Thousands of salmon grown in the Dubai desert swim in ponds from the North Sea, despite high temperatures.
From a small control room inside a closed land surface facility, an employee at Fish Farm reproduces the same natural conditions in Norway, which produces the best salmon, while the temperature in the ponds changes as needed to remain the same as in Norway.
According to the executive director in charge of the farm, Badr bin Mubarak, growing salmon in the desert is unimaginable. “But that's what we do in Dubai,” he says.
"We mimic the sunrise and sunset, the tides, a strong water stream and a simple river, as we simulate the deep and shallow waters," he told AFP.
Fish Farm says it is the first global company to grow salmon for commercial consumption on land.
In the four ponds, salmon swim, while the strength and temperature of the water stream, the salinity suitable for its growth, and the reproduction of appropriate natural factors are controlled.
Salmon usually live in cold waters in countries such as Iceland, Norway, Alaska, and Scotland.
At a time when the production of Atlantic salmon in a country known for its hot weather seems odd, he says that "providing this environment was the most difficult thing we have faced."
He points out that his company was able to simulate deep water, strong current, as in the ocean, as well as the salinity itself, with a similar water temperature.
Fish Farm brought 40,000 young salmon from a natural hatching farm in Scotland and thousands of other eggs from Iceland to be raised in ponds at a facility in Jebel Ali.
Salmon fish begin to swim upstream in fresh water, before they grow to swim with the current, and then the farm moves them to other ponds filled with sea water.
Fish Farm was established in 2013, with the support of His Highness Sheikh Hamdan bin Mohammed bin Rashid Al Maktoum, Crown Prince of Dubai, to produce, along with salmon, various fish, including Japanese hamachi, which is used in the preparation of sushi. But Bin Mubarak stresses that salmon is the "greatest production" of the farm.
"The UAE imports about 92% of its fish from outside the country," he said. "The goal today is to cover what we import from abroad for food security."
"If a cyclone or flood occurs in a country supplying fish to the UAE, the state will be able to supply itself, which is the main objective of the project," he said.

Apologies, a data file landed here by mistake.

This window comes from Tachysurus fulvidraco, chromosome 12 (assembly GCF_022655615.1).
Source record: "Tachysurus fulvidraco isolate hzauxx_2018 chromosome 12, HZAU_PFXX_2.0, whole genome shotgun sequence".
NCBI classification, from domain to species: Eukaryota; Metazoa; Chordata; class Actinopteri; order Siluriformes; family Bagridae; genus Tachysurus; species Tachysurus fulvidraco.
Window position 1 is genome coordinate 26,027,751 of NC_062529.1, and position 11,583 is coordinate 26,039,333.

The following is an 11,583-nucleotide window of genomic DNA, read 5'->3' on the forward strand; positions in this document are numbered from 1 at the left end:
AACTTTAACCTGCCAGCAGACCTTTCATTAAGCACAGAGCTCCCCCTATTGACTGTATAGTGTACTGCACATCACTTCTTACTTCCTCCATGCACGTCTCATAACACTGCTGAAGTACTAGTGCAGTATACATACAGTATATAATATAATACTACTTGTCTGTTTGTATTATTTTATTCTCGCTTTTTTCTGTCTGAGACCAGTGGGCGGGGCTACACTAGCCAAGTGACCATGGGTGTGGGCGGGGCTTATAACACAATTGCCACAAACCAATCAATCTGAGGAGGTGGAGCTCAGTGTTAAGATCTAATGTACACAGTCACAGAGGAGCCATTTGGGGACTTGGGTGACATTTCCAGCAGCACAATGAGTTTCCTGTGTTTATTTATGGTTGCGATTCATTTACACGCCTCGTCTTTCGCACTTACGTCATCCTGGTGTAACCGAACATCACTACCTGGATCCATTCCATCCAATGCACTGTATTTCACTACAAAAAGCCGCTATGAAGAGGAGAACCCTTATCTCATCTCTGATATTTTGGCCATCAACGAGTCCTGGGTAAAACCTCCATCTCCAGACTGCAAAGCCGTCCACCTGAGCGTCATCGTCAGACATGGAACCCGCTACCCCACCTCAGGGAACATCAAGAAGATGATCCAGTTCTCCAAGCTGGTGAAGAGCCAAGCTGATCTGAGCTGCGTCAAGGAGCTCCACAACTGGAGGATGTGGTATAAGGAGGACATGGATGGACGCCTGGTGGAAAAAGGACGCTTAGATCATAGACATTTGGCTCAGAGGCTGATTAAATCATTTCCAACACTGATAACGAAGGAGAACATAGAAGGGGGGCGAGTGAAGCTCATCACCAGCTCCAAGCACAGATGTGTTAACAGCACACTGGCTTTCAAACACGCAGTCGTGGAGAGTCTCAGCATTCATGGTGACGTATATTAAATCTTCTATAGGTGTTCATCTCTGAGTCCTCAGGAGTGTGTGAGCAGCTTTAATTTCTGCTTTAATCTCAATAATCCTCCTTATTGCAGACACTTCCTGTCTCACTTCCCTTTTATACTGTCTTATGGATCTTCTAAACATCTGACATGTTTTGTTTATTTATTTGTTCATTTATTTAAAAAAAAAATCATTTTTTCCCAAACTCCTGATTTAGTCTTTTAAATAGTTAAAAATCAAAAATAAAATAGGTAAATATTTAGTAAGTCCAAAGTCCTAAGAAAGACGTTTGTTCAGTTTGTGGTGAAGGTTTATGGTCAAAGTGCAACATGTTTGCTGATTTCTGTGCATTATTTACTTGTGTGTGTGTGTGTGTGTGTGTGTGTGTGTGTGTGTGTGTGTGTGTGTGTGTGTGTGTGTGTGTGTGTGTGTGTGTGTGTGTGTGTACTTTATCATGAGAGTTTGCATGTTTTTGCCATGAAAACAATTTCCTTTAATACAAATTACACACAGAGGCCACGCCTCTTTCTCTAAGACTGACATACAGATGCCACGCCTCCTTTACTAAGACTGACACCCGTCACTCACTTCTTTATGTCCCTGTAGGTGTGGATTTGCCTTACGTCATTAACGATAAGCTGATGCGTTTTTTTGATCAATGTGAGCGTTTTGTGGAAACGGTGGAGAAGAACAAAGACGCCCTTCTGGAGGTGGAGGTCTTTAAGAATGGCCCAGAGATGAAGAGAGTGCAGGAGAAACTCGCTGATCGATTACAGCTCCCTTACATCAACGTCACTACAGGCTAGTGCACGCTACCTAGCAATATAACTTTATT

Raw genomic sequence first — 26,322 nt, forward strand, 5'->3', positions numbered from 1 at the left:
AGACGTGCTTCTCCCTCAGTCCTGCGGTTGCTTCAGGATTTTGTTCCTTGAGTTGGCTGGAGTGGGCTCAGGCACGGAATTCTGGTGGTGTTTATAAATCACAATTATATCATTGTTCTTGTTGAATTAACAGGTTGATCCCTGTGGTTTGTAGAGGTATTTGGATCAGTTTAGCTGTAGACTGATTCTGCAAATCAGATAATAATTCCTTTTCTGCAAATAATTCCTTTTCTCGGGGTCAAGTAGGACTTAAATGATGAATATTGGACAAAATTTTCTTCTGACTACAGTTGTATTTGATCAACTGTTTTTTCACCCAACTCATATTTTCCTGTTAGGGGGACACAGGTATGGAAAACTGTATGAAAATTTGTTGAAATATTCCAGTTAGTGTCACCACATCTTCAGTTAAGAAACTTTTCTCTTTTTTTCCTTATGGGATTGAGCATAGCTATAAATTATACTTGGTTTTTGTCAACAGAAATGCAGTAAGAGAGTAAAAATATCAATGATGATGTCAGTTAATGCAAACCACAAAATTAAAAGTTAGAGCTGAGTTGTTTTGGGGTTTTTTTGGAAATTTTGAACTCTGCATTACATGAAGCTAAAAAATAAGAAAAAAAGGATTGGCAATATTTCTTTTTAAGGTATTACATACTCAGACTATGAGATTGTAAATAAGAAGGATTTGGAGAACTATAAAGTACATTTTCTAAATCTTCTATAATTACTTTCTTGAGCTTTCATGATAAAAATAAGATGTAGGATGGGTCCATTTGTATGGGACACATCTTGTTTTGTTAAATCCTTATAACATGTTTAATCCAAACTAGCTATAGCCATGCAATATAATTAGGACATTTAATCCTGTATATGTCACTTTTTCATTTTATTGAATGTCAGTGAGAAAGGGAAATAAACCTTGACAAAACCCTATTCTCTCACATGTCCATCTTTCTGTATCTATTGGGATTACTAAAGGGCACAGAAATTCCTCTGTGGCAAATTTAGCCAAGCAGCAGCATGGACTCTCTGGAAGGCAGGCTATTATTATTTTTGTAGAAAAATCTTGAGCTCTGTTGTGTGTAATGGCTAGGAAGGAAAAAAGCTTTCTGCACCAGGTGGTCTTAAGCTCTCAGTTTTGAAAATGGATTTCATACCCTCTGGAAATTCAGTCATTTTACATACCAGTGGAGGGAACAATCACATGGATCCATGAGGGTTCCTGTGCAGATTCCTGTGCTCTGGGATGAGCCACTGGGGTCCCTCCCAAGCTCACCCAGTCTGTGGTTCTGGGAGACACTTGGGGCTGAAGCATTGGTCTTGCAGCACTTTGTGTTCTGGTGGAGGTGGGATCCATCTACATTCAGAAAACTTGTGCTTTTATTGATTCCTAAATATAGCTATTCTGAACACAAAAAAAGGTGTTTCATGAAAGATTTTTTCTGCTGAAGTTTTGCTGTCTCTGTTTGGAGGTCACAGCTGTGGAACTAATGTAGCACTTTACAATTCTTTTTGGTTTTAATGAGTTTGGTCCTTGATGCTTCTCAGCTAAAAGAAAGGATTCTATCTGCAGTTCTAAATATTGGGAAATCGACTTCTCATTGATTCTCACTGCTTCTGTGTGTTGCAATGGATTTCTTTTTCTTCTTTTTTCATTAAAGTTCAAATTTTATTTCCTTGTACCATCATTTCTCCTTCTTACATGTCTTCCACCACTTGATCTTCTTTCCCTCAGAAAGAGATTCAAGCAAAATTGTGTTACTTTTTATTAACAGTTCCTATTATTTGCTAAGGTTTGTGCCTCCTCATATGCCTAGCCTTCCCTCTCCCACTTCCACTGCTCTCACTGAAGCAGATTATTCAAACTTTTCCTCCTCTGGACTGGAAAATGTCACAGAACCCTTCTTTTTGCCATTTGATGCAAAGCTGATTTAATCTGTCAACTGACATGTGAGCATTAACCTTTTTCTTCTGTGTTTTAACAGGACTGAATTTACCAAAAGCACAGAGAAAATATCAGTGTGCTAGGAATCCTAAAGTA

Bin Mubarak expresses the ambition of the farm to be able to cover at least 50% of what is imported from abroad within two years or more.
He pointed out that among the declared objectives of «Fish Farm», switch to the use of solar energy, given the high cost of electricity.
Since last April, Fish Farm has started selling its product in supermarkets in Dubai, stressing that it is "100% organic". Organic fish are sold at a higher price than imported fish, but for many, the quality is more important.
"It's more expensive, but I think it's quality," said Katia, a German resident in Dubai, who was buying a fish farm salmon in a shop.
"I've tried other salmon, but this is less fat, and my family prefers it, which is organic," she said.
Katia believes that the UAE is making good efforts to produce fish, vegetables and more. "I think we should support that," she said.
Volume of fish trade
A report issued by the Dubai Chamber of Commerce and Industry in late 2018 revealed that the volume of fish trade in the UAE amounted to about 2.58 billion dirhams (about 680 million dollars) in 2017, while the UAE imported 2.3 billion dirhams of fish and molluscs.
Pros and Cons
Jessica Sinclair Taylor of London-based environmental organization FeedBack Global said that full-scale cultivation of salmon on land has “pros and cons”.
Among the positives is the prevention of pollution in lakes or seas where salmon farms are usually located, Taylor said.
It also cited concerns about energy requirements and, consequently, carbon emissions.
Thousands of young salmon were brought by Fish Farm from a farm in Scotland.